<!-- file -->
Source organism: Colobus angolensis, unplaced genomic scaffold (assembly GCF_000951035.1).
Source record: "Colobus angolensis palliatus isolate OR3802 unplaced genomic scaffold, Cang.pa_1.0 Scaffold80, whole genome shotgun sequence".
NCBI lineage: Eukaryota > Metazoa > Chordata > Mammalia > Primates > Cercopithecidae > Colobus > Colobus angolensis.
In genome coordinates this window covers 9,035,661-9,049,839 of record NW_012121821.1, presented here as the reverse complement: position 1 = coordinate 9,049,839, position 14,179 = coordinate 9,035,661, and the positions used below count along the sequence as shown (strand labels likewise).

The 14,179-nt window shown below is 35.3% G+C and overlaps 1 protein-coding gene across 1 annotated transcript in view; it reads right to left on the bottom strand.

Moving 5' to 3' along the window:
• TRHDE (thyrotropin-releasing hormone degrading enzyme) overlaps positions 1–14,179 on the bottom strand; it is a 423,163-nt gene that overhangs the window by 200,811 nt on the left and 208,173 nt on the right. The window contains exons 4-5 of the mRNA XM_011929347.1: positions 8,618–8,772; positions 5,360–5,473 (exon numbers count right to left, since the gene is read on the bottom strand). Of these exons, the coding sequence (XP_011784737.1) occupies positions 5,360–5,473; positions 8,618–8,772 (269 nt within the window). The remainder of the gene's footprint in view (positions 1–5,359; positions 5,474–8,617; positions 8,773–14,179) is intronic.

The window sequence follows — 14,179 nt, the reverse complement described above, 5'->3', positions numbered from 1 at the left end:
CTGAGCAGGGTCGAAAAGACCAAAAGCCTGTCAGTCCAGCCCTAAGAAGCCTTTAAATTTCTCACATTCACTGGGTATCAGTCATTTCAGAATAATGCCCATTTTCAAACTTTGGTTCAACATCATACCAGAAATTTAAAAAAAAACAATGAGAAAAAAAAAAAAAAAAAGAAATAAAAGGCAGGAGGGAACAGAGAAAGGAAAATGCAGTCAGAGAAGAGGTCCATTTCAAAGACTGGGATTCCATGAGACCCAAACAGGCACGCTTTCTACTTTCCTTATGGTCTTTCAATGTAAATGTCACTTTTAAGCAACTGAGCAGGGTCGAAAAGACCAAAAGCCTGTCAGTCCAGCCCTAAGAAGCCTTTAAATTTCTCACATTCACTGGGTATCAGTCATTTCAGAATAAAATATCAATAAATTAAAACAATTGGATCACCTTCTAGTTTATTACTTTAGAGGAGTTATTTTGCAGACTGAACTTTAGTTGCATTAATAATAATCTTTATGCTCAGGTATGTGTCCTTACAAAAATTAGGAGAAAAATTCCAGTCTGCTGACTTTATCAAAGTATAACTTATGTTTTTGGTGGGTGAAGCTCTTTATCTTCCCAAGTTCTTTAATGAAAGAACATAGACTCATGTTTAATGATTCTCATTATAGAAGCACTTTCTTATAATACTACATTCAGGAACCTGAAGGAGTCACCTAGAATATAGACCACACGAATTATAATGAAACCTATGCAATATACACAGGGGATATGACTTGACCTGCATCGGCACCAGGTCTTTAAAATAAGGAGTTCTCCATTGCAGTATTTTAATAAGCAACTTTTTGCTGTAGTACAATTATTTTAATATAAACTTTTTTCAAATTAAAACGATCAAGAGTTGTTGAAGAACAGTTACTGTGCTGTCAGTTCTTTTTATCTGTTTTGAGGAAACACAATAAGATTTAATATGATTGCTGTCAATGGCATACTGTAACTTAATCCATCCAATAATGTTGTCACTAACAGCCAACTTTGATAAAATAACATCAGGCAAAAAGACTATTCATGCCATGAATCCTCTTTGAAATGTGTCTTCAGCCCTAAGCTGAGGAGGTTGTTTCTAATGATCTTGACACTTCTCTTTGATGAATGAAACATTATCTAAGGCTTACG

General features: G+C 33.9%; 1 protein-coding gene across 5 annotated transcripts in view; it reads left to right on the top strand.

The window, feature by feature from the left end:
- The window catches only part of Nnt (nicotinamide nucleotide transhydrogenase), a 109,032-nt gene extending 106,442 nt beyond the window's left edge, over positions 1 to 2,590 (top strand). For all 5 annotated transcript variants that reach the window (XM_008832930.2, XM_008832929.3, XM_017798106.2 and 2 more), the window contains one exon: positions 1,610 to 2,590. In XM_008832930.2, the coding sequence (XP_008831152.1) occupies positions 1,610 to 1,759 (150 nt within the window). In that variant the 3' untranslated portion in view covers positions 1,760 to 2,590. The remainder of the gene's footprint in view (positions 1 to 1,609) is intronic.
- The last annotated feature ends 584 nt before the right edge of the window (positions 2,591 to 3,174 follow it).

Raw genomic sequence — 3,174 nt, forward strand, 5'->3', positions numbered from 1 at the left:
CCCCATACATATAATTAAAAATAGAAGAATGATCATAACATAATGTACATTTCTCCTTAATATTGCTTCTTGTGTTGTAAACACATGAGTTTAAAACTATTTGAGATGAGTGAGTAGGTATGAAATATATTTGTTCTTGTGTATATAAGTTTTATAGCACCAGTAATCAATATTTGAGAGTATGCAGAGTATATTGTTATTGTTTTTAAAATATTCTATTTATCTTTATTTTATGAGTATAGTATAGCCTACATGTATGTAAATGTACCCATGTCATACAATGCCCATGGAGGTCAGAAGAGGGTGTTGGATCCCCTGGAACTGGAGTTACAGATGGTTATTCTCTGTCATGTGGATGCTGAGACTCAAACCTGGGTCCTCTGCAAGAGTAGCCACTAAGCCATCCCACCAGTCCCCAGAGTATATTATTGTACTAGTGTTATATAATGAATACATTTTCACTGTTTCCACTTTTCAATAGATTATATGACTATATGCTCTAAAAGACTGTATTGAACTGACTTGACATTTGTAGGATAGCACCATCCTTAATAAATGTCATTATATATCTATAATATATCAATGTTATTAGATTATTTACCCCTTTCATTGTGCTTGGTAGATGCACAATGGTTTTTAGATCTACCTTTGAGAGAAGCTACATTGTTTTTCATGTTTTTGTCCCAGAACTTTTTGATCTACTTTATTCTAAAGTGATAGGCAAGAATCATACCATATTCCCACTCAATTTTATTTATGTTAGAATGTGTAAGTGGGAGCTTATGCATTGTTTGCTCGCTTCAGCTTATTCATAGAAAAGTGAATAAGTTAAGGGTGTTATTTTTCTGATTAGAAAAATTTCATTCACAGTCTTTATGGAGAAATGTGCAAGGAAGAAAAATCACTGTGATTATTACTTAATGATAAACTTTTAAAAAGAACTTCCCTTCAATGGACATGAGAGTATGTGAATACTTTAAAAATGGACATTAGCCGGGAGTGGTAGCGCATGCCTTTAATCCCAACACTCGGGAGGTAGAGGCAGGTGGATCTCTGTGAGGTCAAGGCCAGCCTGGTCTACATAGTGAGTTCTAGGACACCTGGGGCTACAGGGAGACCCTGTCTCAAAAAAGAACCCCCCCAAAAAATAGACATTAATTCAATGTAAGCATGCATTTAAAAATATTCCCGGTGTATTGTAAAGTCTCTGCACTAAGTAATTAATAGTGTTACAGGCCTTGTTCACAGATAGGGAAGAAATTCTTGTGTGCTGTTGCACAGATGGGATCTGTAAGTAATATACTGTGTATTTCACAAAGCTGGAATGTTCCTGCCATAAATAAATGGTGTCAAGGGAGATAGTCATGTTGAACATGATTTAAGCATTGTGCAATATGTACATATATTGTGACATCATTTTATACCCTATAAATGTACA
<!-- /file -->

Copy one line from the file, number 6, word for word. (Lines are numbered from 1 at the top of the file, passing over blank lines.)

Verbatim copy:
Moving 5' to 3' along the window: